Ek Phnom: Battambang’s Must-See 11th Century Temple

The towers of Ek Phnom temple.

BATTAMBANG — Although there may be around 4,000 pre-Angkorian and Angkorian temples throughout the country, people in Cambodia have visited very few—if any—beside those in and around Angkor Park in Siem Reap Province. And yet, many of these temples have weathered time and the elements, and are well worth visiting. Among those is the Ek Phnom temple, which is located in Ek Phnom village in the northern part of Battambang Province, about 9 kilometers from Battambang City.

One of the distinctive aspects of this Hindu temple is the fact that its structure share similarities with the Angkor Wat temple in Siem Reap province. Its moat, which is one of the elements that contribute to its beauty, has been an important feature for Buddhist monks: They have used it for ceremonies for centuries.

According to Kim Sophoan, director of the Department of Culture and Fine Arts for Battambang province, the Ek Phnom temple was built during the reign of King Suryavarman I who ruled the country in the first part of the 11th century. During his reign, most of the temples were built with sandstones, laterite and baked clay, Sophoan said. Elements of Ek Phnom such as a wall around the central tower and the moat would also feature at Angkor Wat that would be built a century later, he said.  In order to build a moat that would support the structure of the temple, sand was used as a reinforcing element, Sophoan said. With its unique properties, sand mixed with water could be used to strengthen the structure of the temple and help keep it standing straight, he explained.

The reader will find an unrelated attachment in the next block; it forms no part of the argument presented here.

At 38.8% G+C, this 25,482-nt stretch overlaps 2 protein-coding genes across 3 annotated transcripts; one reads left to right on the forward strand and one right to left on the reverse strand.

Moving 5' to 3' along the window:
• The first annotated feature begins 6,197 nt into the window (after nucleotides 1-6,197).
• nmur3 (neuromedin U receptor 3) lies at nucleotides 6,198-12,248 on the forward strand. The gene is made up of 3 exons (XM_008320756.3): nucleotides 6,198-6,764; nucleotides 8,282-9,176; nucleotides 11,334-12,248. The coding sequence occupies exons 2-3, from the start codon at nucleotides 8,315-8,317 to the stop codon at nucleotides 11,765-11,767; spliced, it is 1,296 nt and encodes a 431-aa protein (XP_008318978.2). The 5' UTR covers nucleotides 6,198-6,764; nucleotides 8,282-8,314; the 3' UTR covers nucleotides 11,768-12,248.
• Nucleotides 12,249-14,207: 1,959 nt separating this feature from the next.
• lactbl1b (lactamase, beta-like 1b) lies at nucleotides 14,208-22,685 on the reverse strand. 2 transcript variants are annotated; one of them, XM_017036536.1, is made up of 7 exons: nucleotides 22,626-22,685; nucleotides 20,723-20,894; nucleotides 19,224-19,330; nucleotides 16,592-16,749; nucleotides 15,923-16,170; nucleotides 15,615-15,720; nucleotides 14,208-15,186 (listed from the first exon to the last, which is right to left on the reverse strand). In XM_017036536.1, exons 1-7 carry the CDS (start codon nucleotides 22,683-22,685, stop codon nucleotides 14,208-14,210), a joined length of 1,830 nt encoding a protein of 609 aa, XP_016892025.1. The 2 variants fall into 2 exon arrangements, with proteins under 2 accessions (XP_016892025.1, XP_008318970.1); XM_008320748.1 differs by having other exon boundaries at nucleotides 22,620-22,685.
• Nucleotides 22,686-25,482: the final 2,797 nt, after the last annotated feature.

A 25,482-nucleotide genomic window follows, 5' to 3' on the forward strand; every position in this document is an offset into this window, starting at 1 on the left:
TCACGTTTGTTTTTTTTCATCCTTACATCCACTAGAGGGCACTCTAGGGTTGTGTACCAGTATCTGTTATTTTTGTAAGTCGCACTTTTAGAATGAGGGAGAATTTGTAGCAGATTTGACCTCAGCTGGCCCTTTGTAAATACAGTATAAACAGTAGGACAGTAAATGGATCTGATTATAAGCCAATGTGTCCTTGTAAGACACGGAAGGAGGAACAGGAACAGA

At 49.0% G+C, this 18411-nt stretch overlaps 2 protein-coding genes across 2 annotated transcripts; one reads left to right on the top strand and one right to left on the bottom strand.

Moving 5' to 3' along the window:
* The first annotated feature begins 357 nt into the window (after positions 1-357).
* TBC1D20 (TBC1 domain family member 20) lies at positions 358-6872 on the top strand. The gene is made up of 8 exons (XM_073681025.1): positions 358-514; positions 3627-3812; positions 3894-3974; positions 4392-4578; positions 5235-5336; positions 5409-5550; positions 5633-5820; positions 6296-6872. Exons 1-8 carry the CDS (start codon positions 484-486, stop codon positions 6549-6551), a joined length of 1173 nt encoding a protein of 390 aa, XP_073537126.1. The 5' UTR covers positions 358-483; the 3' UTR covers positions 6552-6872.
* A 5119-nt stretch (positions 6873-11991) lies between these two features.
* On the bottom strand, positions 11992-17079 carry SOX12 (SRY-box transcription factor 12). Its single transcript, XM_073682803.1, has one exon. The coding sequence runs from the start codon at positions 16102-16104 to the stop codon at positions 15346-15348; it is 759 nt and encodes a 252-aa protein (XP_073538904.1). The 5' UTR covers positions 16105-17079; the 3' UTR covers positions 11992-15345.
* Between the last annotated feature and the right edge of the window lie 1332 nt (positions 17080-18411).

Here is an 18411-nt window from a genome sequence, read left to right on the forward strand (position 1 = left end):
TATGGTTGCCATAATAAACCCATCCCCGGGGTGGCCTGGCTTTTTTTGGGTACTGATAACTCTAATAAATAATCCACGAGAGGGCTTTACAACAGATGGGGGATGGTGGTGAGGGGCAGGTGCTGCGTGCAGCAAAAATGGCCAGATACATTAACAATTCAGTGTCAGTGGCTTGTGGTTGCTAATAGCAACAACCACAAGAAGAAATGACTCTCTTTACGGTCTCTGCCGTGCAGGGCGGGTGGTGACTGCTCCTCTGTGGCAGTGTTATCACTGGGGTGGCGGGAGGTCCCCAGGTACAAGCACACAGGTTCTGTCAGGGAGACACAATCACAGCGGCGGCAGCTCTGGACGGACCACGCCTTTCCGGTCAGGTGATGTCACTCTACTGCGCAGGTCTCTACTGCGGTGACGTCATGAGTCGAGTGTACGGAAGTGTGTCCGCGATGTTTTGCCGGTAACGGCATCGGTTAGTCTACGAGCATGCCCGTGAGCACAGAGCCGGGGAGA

Furthermore, since this is a Hindu temple, the moat around it was meant to represent the vast ocean surrounding Mount Meru that, in Hindu mythology, stands in the centre of the universe and is the home of the gods. Therefore, as the temple is also where a god resides, those who built it planned the moat so that, when viewed from a certain angle, a reflection in the water in the moat shows the temple as if it was floating or drifting above the clouds. This is one of the elements used to explain the importance of the moat, the other one being that the moat helped protect the temple from thieves and the country’s enemies who meant to attack the temple and steal.  

As for the architectural features of this temple, it is built on a flat foundation with a rectangular layout. More than 85 meters long from west to east and 63 meters wide from north to south, Ek Phnom has two entrances, one on the east side and the other one the west side. To the south of the central tower, which is an important shrine for worshippers, is a library surrounded by a laterite yard.

On the stone inscription K.211 found at the Ek Phnom temple, 11 lines of text written in Sanskrit and Khmer state that the original name of this temple was Narendragrāma, or “The largest village of an elite on Earth.” While King Suryavarman I had this temple built during his reign in the first part of the 11th century, there is a 10-year discrepancy as to the date of its construction. Some researchers believe the temple was built in 1037 while others have interpreted this inscription as the temple having been built in 1027.

On the central door and the central tower, episodes from the Churning of the Ocean of Milk, which is a central event in Hindu mythology, are depicted. The sculpted scenes feature the mythical scene of the gods and giants dragging a dragon to obtain the elixir of immortality. The sculpted scenes also feature Shiva sitting on Nandi with his queen, Vishnu and Indra sitting on elephants, as well as other sculptures regarding Hindu myths.

Ek Phnom was greatly damaged by the elements in the course of the centuries, and due to war and looting over the recent decades. However, a technical team of the Ministry of Culture and Fine Arts has been conducting emergency restoration such as setting up support for the eastern staircase, reinforcing the western gate and sections of the central tower. The ministry’s restoration team has also worked on the sculptures.

Despite its state, this temple remains an impressive monument. Set among trees that shade it, Ek Phnom enables visitors to spend moments in peaceful surroundings in the shade of a 1,000-year-old monument.


Originally written in Khmer for ThmeyThmey25, this story was translated by Cheng Ousa for Cambodianess

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